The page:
Splurge or Save? Buy a Home? Switch Careers? Maria Bartiromo Tackles Top Pandemic Money Questions
The financial expert doesn't "want to paint too rosy a picture" of the economy's comeback — but she's optimistic
Maria Bartiromo is making the most of her time stuck at home during the coronavirus pandemic, interviewing everyone from Dr. Anthony Fauci to President Donald Trump, from entrepreneur Mark Cuban to Delta CEO Ed Bastian, all in an effort to reveal COVID-19's impact on the American economy — and what comes next.
"I actually am more productive than I ever have been," says the Fox Business host and finance expert, who on Monday will celebrate her five-year anniversary of hosting FBN's Mornings with Maria, airing 6-9 a.m. ET on weekdays.
“I've been so grateful to be able to have this incredible front-row seat to what's going on in business and the markets," adds the 52-year-old Bartiromo, whose 30-year career made her a question on Jeopardy! earlier this month.
As she enters a new chapter on television, Bartiromo is determined to continue sharing her encyclopedic knowledge of the markets from her home studio, especially for this year's high school graduates, who are entering what some are calling one of the worst job markets in modern history.
"The truth is the class of 2020 is facing a very difficult moment in time, but at the same time, learning a hard lesson right out of the gate that you have to adapt to what's thrown at you and deal with the reality of the situation," says Bartiromo, fresh from delivering Iona College's commencement speech earlier this month.
However, Bartiromo still believes "there are plenty of opportunities now for the class of 2020, given the fact that we are seeing the digital economy accelerate telehealth and tele-education, buying online and deliveries."
Her No. 1 advice for graduates? "Know what you're good at, love what you do, work hard because there are no shortcuts and always do the right thing," she tells PEOPLE over the phone. "Because no matter what happens to you in the future, whatever industry it is or geography, you will always understand that your reputation is the one thing that will always follow you. So you need to cherish it and protect it."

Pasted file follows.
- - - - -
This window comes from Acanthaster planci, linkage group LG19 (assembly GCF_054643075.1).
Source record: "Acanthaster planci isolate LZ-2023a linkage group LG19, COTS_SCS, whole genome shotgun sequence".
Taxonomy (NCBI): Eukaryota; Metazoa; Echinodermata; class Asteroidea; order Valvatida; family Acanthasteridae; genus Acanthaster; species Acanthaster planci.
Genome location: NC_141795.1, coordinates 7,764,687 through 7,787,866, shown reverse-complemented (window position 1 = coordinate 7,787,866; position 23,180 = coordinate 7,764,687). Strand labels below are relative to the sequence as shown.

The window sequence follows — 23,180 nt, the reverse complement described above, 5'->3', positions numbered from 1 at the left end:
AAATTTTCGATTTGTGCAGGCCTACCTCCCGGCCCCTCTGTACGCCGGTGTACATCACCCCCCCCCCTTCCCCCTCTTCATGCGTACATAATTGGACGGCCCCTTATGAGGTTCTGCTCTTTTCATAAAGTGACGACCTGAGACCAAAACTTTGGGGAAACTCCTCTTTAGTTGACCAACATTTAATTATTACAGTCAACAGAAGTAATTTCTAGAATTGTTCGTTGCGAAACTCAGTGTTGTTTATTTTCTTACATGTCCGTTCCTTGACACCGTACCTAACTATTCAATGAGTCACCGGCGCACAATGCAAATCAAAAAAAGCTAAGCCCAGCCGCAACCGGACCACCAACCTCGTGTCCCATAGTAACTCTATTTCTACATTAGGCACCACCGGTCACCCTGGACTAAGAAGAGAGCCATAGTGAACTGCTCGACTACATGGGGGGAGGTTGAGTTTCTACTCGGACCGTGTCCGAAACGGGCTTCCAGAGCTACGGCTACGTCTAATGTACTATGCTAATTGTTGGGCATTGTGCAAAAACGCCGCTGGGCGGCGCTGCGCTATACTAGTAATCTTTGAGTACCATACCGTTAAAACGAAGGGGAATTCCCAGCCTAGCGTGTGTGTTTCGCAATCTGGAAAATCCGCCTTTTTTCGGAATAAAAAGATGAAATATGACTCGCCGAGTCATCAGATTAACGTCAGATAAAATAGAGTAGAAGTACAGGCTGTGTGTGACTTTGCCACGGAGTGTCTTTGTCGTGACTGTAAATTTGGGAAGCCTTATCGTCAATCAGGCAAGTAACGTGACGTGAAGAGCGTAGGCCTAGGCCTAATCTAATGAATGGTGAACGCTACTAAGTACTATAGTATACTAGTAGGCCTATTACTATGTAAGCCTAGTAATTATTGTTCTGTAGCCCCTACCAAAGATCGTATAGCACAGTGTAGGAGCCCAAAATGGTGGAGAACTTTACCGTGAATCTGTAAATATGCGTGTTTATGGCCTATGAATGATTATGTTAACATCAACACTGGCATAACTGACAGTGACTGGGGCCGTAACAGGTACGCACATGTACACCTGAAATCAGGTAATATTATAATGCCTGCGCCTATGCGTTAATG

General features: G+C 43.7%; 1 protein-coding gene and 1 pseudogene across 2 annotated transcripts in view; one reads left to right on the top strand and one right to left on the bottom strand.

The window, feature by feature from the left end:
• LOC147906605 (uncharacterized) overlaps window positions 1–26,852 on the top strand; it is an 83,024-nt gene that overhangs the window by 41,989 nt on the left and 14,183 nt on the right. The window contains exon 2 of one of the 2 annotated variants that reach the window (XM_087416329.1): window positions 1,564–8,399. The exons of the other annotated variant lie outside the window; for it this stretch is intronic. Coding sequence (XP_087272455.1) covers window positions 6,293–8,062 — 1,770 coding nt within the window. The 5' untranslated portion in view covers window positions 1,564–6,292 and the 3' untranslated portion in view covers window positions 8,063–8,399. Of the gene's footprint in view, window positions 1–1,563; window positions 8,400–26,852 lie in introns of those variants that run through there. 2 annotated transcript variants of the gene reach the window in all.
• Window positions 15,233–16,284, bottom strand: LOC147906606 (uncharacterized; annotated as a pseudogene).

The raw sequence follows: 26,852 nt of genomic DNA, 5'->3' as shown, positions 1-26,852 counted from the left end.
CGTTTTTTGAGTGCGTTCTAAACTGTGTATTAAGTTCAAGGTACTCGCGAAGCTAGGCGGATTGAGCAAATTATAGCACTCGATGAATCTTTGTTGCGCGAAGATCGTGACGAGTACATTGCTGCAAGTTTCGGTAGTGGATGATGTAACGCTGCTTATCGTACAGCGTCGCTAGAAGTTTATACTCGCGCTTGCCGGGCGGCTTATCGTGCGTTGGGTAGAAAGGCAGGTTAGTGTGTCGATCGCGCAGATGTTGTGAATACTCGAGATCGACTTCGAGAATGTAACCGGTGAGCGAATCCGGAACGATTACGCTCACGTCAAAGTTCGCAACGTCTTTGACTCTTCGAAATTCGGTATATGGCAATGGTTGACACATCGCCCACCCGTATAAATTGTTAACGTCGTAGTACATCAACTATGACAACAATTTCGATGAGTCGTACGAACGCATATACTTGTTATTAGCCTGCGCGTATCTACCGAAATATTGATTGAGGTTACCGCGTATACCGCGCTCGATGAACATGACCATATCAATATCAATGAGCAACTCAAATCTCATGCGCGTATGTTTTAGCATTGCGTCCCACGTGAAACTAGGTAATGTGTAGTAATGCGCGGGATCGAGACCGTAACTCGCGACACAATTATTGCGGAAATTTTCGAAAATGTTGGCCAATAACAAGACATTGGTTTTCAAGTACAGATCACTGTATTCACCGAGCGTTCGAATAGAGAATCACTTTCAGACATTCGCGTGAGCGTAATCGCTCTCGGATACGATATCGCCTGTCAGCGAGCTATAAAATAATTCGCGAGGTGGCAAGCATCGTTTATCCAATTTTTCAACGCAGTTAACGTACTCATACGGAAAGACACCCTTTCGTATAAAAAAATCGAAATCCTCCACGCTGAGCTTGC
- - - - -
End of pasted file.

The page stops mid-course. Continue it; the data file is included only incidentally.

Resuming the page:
Read on for more of Bartiromo's financial insight and answers to some of everyday folks' most pressing financial questions during the pandemic.
When will the economy bounce back?
Bartiromo doesn't "want to paint too rosy a picture," but she's optimistic. "I think that we will see a comeback in the economy — I don't think it will be an immediate snapback," she says. "I think we're going to have a second half that is certainly much better than the first half. I interviewed President Trump [earlier this month], and the president called the third quarter a transition to greatness, and I do see the third quarter as somewhat of a transition. I think we will see growth in the third quarter as businesses continue to open. Today, we've got all 50 states having some kind of a reopening, whether it's partial or all, and so this is going to take time, but by the third quarter you will see that transition to growth. And then in the fourth quarter, you will see more growth. And I think in 2021, we'll continue to see more of a rebound."
What are people asking you for advice on — and what do you say?
"People are worried when money gets tight, right? Here we are all living at home, working from home," says Bartiromo. "Certain companies will not be able to avoid layoffs. People are thinking, 'How am I going to pay the rent? How am I going to keep up with my expenses?' This is one of those moments in time where if you were creating a cushion for yourself leading up to this, you are in a better position."
If you haven't created a cushion, Bartiromo says now is the time to start using her three-bucket system. "One bucket is your retirement money, and that you can do very easily," says Bartiromo. "If you work for a company that has a 401(k) plan, boom, you've got to join it ASAP, and then that's free money because your company will match that. That's retirement money that you're not touching at all until you retire."
"Your second bucket is going to be the bucket of savings for things that you want to save for," adds Bartiromo, pointing to goals like purchasing a home or paying for your child's college education and your daughter's wedding. "Whatever it is, you've got that savings that your money is earmarked for."
The third and final bucket is for your operating expenses. "This is the bucket that your check will go in, and you're going to pay [bills] out of that bucket," says Bartiromo. "If you're lucky enough to have more as you continue to fill up these buckets, you want to also create another bucket, which is a bucket of your fun money. If you want to go on a trip, you want to get yourself a gift, you want to fix up your kitchen — you have that extra money in another bucket."